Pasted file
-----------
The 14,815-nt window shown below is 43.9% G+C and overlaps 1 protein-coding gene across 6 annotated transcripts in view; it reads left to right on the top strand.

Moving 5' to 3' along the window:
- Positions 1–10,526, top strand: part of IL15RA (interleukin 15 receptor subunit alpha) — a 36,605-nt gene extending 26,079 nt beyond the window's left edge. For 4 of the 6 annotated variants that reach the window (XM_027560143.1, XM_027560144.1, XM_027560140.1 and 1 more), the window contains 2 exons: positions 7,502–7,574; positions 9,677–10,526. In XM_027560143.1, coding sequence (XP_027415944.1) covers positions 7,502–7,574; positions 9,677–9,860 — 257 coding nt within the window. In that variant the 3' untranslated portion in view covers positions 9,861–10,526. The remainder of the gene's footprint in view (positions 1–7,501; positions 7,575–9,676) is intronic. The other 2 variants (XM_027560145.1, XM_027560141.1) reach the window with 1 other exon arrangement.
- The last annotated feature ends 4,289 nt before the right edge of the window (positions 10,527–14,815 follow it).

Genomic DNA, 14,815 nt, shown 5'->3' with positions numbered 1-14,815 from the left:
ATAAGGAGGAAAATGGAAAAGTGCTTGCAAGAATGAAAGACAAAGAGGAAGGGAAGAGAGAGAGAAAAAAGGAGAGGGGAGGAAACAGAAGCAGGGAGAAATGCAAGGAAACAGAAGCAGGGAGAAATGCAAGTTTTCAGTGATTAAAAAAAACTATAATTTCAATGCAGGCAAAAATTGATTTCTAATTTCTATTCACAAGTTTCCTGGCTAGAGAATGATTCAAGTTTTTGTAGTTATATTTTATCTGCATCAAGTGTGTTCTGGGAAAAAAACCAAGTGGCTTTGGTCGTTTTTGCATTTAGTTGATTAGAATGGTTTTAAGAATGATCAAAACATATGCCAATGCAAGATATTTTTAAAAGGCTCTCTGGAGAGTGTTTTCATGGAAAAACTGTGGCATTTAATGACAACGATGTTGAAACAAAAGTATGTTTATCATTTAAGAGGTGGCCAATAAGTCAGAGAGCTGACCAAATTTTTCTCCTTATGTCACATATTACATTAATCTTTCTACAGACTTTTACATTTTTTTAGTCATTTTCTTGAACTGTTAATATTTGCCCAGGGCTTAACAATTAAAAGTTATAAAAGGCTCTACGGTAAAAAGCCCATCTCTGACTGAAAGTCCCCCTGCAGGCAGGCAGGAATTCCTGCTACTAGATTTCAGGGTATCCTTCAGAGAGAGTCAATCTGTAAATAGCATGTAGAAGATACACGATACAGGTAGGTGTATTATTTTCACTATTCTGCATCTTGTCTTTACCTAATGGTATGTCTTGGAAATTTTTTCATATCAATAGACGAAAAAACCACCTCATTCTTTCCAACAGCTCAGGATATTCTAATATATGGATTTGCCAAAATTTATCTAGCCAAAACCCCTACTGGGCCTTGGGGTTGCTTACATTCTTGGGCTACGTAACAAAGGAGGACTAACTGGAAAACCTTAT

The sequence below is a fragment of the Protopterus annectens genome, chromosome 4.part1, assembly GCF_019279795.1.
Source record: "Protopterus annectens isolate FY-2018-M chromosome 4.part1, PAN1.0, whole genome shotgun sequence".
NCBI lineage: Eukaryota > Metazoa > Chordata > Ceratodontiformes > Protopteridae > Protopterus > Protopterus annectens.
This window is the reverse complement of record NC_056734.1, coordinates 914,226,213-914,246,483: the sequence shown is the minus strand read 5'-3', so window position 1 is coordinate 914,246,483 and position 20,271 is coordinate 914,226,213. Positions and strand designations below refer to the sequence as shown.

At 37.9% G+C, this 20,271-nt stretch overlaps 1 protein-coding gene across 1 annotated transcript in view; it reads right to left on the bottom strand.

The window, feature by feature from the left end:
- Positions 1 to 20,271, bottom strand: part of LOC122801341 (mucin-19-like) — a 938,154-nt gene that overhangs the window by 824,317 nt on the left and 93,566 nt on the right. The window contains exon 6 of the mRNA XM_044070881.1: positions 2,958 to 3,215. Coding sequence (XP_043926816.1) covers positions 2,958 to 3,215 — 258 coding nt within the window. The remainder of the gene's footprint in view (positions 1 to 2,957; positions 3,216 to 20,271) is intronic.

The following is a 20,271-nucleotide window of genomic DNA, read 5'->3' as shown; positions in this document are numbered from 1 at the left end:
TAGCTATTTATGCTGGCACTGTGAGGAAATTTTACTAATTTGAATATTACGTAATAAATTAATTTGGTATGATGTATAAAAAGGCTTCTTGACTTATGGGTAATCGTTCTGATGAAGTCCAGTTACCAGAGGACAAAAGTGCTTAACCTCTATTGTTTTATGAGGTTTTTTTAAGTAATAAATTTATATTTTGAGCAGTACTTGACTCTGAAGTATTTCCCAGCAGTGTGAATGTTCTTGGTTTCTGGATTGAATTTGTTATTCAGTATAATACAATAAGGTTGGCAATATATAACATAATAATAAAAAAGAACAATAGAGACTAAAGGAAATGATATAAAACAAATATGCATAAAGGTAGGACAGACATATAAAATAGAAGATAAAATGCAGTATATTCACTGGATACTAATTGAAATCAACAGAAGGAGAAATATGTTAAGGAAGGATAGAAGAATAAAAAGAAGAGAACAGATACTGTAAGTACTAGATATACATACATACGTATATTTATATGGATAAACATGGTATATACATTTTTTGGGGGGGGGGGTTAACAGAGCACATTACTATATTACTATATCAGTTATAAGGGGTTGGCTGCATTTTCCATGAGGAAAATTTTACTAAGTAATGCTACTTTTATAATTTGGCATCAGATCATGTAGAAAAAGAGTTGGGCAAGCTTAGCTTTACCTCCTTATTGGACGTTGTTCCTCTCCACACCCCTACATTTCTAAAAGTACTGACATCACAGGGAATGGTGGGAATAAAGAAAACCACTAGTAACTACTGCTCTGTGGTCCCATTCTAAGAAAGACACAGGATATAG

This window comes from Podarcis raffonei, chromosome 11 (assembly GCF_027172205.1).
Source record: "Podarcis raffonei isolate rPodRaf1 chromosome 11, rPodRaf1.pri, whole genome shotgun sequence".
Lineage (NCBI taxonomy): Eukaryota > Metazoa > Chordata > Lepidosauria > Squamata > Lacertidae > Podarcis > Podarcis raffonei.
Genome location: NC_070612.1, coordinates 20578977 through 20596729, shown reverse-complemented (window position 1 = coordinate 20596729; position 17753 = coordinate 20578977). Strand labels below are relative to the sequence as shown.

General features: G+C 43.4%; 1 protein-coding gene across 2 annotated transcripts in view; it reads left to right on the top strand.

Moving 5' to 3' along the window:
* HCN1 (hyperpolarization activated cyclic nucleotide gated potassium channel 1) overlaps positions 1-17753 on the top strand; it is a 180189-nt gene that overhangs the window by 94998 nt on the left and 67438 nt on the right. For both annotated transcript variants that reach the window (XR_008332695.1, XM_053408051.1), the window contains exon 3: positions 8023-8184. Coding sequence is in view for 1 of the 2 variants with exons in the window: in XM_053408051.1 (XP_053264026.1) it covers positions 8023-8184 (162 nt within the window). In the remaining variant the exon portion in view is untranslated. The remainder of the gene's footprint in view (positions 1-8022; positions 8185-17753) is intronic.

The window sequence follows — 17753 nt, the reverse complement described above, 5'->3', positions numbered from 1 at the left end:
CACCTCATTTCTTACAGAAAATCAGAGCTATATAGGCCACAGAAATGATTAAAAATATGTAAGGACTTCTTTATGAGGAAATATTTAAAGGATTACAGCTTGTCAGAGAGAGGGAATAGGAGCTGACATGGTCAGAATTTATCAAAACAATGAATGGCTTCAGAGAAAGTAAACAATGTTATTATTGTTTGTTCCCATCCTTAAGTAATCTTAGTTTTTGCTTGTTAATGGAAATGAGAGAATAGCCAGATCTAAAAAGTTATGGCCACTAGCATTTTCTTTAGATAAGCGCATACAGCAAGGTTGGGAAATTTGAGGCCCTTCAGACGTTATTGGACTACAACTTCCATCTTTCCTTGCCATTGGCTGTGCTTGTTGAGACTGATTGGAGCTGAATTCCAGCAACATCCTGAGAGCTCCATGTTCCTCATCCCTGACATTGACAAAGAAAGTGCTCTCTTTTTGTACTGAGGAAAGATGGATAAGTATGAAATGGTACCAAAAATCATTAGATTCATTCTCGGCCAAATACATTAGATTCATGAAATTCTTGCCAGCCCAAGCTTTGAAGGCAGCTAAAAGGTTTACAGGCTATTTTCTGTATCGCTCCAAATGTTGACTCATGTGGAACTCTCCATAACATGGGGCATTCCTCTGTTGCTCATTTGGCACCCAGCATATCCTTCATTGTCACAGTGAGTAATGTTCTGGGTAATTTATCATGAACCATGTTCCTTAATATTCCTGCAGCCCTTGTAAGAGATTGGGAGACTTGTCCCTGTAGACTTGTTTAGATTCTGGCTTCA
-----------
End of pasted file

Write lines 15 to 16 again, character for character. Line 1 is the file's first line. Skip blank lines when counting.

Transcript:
TAGCTATTTATGCTGGCACTGTGAGGAAATTTTACTAATTTGAATATTACGTAATAAATTAATTTGGTATGATGTATAAAAAGGCTTCTTGACTTATGGGTAATCGTTCTGATGAAGTCCAGTTACCAGAGGACAAAAGTGCTTAACCTCTATTGTTTTATGAGGTTTTTTTAAGTAATAAATTTATATTTTGAGCAGTACTTGACTCTGAAGTATTTCCCAGCAGTGTGAATGTTCTTGGTTTCTGGATTGAATTTGTTATTCAGTATAATACAATAAGGTTGGCAATATATAACATAATAATAAAAAAGAACAATAGAGACTAAAGGAAATGATATAAAACAAATATGCATAAAGGTAGGACAGACATATAAAATAGAAGATAAAATGCAGTATATTCACTGGATACTAATTGAAATCAACAGAAGGAGAAATATGTTAAGGAAGGATAGAAGAATAAAAAGAAGAGAACAGATACTGTAAGTACTAGATATACATACATACGTATATTTATATGGATAAACATGGTATATACATTTTTTGGGGGGGGGGGTTAACAGAGCACATTACTATATTACTATATCAGTTATAAGGGGTTGGCTGCATTTTCCATGAGGAAAATTTTACTAAGTAATGCTACTTTTATAATTTGGCATCAGATCATGTAGAAAAAGAGTTGGGCAAGCTTAGCTTTACCTCCTTATTGGACGTTGTTCCTCTCCACACCCCTACATTTCTAAAAGTACTGACATCACAGGGAATGGTGGGAATAAAGAAAACCACTAGTAACTACTGCTCTGTGGTCCCATTCTAAGAAAGACACAGGATATAG

This window comes from Podarcis raffonei, chromosome 11 (assembly GCF_027172205.1).